- How does your payroll supplier stay up to date and compliant?
- How does the payroll provider presently ensure accuracy and timeliness of payroll?
- Are there any customers of the provider that might offer useful insights into preparing for the transition?
- Is your company suffering from under or overpayments?
- How can your company reduce risk and increase efficiency?
- Will outsourcing your payroll reduce your costs, compared with retaining an in-house team?
3. Cost savings
A common motivation for outsourcing payroll is that the costs of keeping it in-house are too high, or likely to grow.
By running the numbers to compare the cost of performing payroll in-house with outsourcing to a managed payroll provider, it will become clear that a good amount of money can be saved.
Do the maths
Find out how many hours your employees or contractors are spending on payroll-related activities such as calculations, using computer software, training, keeping up with legislative changes, managing new hires and reporting. By comparing these costs to the plans offered by payroll providers, it should be a no-brainer to make the switch.
Cost reduction is certainly achievable with outsourcing. In fact, it is rare that the overall cost of payroll increases when shifting to a third party. If it does, ask why. If the provider is doing their job correctly with a larger team, they should be able to do it much more cheaply than an in-house team.
It’s not always about the money
Sometimes cost savings aren’t as important as being in control of payroll data and information. The two most common fears among companies pondering a switch to outsourcing are losing control of data and not having access to payroll accounts.
While both might be considered by some to be too risky, ensuring access to payroll systems is usually not an issue for most providers. Clients are given full access through software portals and user-friendly interfaces and can integrate directly with the data.
And when it comes to confidential payroll data, outsourcing of payroll to an experienced provider can often be safer. Along with backups and multiple server locations, the provider will likely have access to a high-quality storage system for protecting data as part of its service.
Also, the fear of loss of control is generally mitigated by service level agreements outlining that the provider is simply working with the data, and neither owns it nor will pass it on to other entities. Ensuring the provider can be contacted after hours can also put a worried customer’s mind at ease.
5. Handover processes
Real outsourcing is a partnership, not a pass-the-buck exercise, and so it’s important to make sure the handover is smooth and trouble-free.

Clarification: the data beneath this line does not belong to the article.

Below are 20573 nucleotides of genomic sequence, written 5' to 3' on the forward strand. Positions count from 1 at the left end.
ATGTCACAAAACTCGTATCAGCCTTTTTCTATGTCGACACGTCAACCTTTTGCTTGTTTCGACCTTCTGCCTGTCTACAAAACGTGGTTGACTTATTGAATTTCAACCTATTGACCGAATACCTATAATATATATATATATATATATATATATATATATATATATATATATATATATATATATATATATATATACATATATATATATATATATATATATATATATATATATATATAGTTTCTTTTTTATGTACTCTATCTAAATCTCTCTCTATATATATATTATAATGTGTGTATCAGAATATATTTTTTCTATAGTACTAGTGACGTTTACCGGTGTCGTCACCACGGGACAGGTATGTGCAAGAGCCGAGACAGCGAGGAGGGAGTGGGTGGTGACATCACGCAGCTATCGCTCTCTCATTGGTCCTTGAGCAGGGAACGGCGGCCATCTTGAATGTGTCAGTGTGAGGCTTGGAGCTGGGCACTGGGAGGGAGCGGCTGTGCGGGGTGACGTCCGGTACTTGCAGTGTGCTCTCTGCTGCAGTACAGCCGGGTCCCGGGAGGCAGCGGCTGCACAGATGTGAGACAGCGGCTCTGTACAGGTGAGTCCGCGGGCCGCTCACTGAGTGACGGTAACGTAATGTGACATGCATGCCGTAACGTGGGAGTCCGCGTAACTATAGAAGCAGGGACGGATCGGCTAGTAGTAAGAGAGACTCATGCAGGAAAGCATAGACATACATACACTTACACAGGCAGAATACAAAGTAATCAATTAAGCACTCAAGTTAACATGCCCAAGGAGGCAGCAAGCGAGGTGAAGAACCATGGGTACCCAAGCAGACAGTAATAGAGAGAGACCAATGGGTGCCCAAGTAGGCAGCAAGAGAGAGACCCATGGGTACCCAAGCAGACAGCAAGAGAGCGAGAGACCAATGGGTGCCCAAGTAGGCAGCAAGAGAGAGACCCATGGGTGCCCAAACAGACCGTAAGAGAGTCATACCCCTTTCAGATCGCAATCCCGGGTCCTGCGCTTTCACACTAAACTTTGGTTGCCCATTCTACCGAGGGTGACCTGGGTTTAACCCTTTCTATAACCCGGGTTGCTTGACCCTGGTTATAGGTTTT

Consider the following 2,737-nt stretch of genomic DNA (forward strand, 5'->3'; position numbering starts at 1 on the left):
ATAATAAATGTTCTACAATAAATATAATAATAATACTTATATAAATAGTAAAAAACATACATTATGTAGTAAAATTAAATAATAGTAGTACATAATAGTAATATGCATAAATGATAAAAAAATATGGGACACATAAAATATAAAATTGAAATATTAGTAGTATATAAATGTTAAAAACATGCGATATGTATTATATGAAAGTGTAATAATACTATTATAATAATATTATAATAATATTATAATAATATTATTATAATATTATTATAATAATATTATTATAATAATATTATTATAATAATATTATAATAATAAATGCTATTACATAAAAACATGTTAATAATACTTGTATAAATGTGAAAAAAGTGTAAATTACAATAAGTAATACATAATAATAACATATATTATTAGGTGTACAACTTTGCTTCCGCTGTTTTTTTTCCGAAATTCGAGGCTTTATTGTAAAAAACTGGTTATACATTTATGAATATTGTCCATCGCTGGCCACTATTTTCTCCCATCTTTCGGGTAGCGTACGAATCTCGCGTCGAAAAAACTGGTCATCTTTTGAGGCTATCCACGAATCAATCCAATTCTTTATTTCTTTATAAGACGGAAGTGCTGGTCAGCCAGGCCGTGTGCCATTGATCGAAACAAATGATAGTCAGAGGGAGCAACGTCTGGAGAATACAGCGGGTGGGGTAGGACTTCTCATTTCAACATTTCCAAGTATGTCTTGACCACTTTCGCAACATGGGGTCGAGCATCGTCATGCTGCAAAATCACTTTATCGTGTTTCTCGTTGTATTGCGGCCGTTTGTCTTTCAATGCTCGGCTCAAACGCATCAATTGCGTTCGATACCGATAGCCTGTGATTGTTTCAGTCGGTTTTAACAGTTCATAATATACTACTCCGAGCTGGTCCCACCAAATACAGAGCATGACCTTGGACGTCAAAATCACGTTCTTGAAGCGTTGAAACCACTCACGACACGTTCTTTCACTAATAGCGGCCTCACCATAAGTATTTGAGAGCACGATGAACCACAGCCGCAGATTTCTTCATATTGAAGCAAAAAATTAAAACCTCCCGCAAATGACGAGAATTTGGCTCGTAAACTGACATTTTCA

The challenge here can be retaining current staff until the handover is completed. Business transformation can be tough on employee morale, so it’s critical that the people currently responsible for payroll are included in the handover from the outset.
Guarding against the disaster of payroll people leaving the company too early before the new system goes live is critical. If they do leave prematurely, it may still be possible to bring in contractors to ensure continuity of supply. If things get really desperate, the outsource provider itself may be able to supply resourcing early to manage the transition from inside the company.
But that’s not the only risk in a handover process.
Other common risks to mitigate include passing the provider bad or corrupted data and being unclear about expectations for an accurate payroll. Unforeseen problems during the handover are nearly impossible to plan for but getting the foundations right can go a long way in ensuring the project doesn’t spin out of control.
The provider can help discover upfront what the issues might be — in particular regarding the quality of payroll data stored by an in-house team — and request a full analysis that identifies all the problems. The customer can then find out how the provider proposes to help resolve some of the issues, such as underpayments and overpayments that may have crept into the payroll system due to complexity.
The longer you leave a problem, the worse it gets and the more expensive and riskier it is to solve. But a lift and shift of your problems to a payroll provider that is nothing more than a body shop will literally be going from the frying pan into the fire. If you want an expert, well-resourced partner with a world-class technology solution, talk to us today about the best solution for your business.
For over thirty years, Affinity has been a trusted partner for mid-market and enterprise businesses in Australia and New Zealand, empowering them to transform their payroll operations. With a focus on turning payroll from a cost into an asset, we have established ourselves as industry leaders in delivering innovative cloud-based payroll software and exceptional payroll services.